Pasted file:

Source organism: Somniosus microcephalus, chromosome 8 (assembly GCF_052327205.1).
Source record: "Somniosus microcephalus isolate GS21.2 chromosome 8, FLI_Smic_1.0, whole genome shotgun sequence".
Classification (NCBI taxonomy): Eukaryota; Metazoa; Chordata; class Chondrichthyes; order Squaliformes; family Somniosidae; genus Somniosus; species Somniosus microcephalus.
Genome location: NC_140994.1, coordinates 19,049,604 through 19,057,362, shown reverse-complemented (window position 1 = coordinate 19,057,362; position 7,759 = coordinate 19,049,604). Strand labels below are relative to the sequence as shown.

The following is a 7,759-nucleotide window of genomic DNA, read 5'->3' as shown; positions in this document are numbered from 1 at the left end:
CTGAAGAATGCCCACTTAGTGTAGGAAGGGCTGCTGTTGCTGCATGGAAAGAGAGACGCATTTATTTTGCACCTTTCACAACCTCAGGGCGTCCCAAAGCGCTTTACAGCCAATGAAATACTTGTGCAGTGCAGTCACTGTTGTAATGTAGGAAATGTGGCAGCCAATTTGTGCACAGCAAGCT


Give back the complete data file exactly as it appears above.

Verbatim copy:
Source organism: Somniosus microcephalus, chromosome 8 (assembly GCF_052327205.1).
Source record: "Somniosus microcephalus isolate GS21.2 chromosome 8, FLI_Smic_1.0, whole genome shotgun sequence".
Classification (NCBI taxonomy): Eukaryota; Metazoa; Chordata; class Chondrichthyes; order Squaliformes; family Somniosidae; genus Somniosus; species Somniosus microcephalus.
Genome location: NC_140994.1, coordinates 19,049,604 through 19,057,362, shown reverse-complemented (window position 1 = coordinate 19,057,362; position 7,759 = coordinate 19,049,604). Strand labels below are relative to the sequence as shown.

The following is a 7,759-nucleotide window of genomic DNA, read 5'->3' as shown; positions in this document are numbered from 1 at the left end:
CTGAAGAATGCCCACTTAGTGTAGGAAGGGCTGCTGTTGCTGCATGGAAAGAGAGACGCATTTATTTTGCACCTTTCACAACCTCAGGGCGTCCCAAAGCGCTTTACAGCCAATGAAATACTTGTGCAGTGCAGTCACTGTTGTAATGTAGGAAATGTGGCAGCCAATTTGTGCACAGCAAGCT